Reference will now be made to later or other developments wherein novel yieldable or movable top constructions for the primary digester are disclosed and wherein other novel features and details are also embodied. The arrangements of said later or other developments are commercially practicable in carrying out or realizing the particular invention herein sought to be protected and hence a description of said developments is retained herein. It is to be understood that the essentials of the invention herein sought to be protected and the fundamental functioning features thereof as above described apply with equal force and effect to the construction and operation of theform of apparatus herein described in detail. The detailed description of the apparatus of said later developments in included herein in order that there may exist the benefits incident to that full and comprehensive disclosure which is indicative of difl'erent forms and ways in which the invention may be realized or performed.
The construction of the associated digesters of Figs. 6 and 1 will now be described and more particularly in conjunction with reference to Figs. 8 to 14 inclusive. The tank 112 of primary digester 110 is made of concrete. It comprises a floor or bottom portion 118 and peripheral upstanding wall 117 the latter of which carries at the upper interior portion thereof an inwardly extending stop ring or corbel 109 providing a stop for the gas holder or gas holder construction 113 and for supporting the latter in a lowermost position therefor at the upper interior portion of the tank. This stop ring or corbel 109 serves to prevent the loss of gas through the liquid seal around the holder by deflecting rising gas bubbles from the liquid sealing section. The tank 112 is also pro vided with a vertically extending centrally located guide post 118 which is fixedly secured at 119 relative to the floor of the tank structure.
The gas holder 113 is provided by a vertically yieldable and in fact a vertically movable structure which comprises a sheet metal top 120 and a depending peripheral wall 121, a vertically extending centrally located strut 122 and downwardly inclined connecting members 123 which extend from the peripheral wall 121 inwardly and downwardly to a place where they are connected to the vertically extending strut member 122. This vertically extending strut member 122 is preferably tubular in form and has a vertical sliding engagement with the guide post 118. See in this connection the arrangement in Fig. 14 wherein the post 118 is shown as carrying anti-friction rollers 108 that engage an interior section of the strut or guide tube 122. This strut member 122 has a dual function, it serves in conjunction with guide post 118 to guide the vertical movement of the gas holder 113 and to ensure that the top 120 thereof shall maintain a desired horizontal arrangernent for all positions thereof. It also serves to reinforce and support the top 120 when the gas holder is resting in its lowermost position. This provides a construction for preventing the top 120 from buckling, bending or incident to external air pressure exerted on the gas holder.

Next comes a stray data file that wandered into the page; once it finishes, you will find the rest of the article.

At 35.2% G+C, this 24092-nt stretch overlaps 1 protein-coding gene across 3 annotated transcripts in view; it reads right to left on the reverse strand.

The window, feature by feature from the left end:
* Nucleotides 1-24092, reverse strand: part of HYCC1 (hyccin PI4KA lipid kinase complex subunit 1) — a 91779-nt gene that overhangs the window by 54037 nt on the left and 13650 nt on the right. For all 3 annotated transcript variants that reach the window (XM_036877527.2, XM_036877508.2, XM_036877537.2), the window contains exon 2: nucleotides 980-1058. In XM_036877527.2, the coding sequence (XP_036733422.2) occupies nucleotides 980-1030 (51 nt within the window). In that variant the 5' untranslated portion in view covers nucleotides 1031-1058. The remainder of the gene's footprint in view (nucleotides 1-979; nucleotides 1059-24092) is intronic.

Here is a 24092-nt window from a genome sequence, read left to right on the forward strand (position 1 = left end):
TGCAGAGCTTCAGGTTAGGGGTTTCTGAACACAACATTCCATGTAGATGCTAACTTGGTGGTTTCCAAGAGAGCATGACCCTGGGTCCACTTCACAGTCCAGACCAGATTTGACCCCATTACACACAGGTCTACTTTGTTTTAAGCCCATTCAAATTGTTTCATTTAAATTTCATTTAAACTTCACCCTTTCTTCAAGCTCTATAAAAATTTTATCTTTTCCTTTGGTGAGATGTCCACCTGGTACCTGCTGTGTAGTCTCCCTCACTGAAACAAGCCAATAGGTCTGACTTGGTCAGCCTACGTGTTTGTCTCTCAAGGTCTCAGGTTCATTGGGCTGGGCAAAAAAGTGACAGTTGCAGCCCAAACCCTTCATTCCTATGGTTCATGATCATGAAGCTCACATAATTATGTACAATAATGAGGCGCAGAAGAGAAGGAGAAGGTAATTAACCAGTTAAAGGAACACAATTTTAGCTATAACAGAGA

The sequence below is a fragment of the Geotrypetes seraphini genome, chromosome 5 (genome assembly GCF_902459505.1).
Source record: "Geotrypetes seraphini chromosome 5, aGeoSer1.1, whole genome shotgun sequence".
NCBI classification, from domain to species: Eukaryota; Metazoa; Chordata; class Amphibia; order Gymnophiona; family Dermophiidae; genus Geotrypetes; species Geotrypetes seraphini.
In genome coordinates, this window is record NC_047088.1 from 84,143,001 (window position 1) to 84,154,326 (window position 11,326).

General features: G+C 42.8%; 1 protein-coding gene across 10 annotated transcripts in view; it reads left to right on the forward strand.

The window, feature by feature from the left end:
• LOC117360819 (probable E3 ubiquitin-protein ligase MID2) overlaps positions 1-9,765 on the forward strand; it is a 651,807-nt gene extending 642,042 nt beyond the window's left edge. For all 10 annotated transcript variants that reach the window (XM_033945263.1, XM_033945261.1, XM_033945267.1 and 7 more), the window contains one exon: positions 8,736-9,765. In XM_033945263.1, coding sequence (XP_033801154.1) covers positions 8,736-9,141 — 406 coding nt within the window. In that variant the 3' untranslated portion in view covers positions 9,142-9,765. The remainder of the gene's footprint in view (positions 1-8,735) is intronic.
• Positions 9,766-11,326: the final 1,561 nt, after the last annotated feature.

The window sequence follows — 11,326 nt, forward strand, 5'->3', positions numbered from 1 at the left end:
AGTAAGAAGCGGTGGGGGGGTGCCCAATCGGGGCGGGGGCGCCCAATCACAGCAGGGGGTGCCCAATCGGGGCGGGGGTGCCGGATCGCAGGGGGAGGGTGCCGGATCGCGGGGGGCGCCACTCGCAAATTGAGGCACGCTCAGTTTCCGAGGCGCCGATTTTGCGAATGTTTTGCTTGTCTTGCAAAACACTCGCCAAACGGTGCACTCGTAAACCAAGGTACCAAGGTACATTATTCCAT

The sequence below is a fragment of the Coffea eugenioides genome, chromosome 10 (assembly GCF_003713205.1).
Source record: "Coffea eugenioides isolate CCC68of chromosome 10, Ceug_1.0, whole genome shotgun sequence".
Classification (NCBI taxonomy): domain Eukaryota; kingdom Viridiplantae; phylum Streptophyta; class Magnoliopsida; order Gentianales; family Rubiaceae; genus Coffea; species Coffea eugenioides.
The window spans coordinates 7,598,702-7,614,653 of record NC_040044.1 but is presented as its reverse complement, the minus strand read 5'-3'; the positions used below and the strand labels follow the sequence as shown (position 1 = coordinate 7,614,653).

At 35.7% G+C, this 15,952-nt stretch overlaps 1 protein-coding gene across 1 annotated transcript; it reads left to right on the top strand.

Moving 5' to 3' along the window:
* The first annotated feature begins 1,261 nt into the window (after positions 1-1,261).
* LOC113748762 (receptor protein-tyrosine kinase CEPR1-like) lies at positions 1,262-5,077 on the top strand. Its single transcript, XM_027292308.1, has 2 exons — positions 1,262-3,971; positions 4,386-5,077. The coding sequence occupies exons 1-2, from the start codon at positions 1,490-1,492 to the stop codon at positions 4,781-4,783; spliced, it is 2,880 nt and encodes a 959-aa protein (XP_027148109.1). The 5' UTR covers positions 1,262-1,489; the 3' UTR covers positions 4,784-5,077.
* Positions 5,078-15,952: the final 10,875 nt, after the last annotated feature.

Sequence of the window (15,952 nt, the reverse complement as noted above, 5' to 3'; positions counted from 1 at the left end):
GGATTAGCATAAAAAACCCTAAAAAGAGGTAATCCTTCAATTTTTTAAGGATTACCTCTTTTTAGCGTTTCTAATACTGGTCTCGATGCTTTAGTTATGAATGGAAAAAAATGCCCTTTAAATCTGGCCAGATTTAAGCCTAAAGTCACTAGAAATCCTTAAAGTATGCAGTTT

The top member or portion 120 of the gas holder is in the form of an umbrella cover or inverted saucer. More specifically and more accurately it may be described as preferably in the form of a top section of a hollow sphere, the periphery of which section is in plan a true circle.
The gas holder however need not be circular in horizontal cross section as any other geometrical form which in horizontal cross section presents a symmetrical arrangement could be employed as for example one showing a hexagonal, octagonal or other symmetrical form. Moreover the top member or top construction of the gas holder need not be in the form of a sphere top, of an inverted saucer, or resembling that of an um-. brella top since any suitable geometrical form could be employed, be it that of a cone, of a pyramid, a frustrum of a cone or a frustrum of a pyramid. An essential factor is that the top member or top construction of the gas holder shall be hollow so as to have a concave portion at the under side and which is well constructed to withstand either internal or external pressures as and when applied thereto.
The peripheral wall 121 of the top holder depends downwardly from said concave top section or inverted saucer shaped top member. This peripheral wall may be defined as a peripheral ring or member which has a gas-tight connection or union with the top member whereby a gas-tight top construction for the holder is provided. This peripheral ring or wall 121 is of metal and is loaded with concrete ballast 107. This concrete ballast is relatively heavy and the function thereof is to place a relatively progressive and increasing load on the gas holder particularly as the gas holder rises suillciently to lift the concrete ballast so that it projects above the sealing liquid and whereby a progressively and substantially increasing load is imposed upon the movable holder according to the amount of ballast projected above the liquid level. In the lowermost position of the gas holder the lower edge portion of the peripheral wall or ring 121 rests upon the stop ring or ccrbel 109. An inspection of the drawings will make it clear that this stop ringispositionedsothatthegasholderevenin its lowermost position is located adjacent to the upperportionoftheprlmarydigesterandalso that the vertical movement of the gas holder during any normal operation thereof is small or relatively limited particularly as compared with the vertical movement of the gas holder for the 'secondary digesteraswilipresentlyano ar. as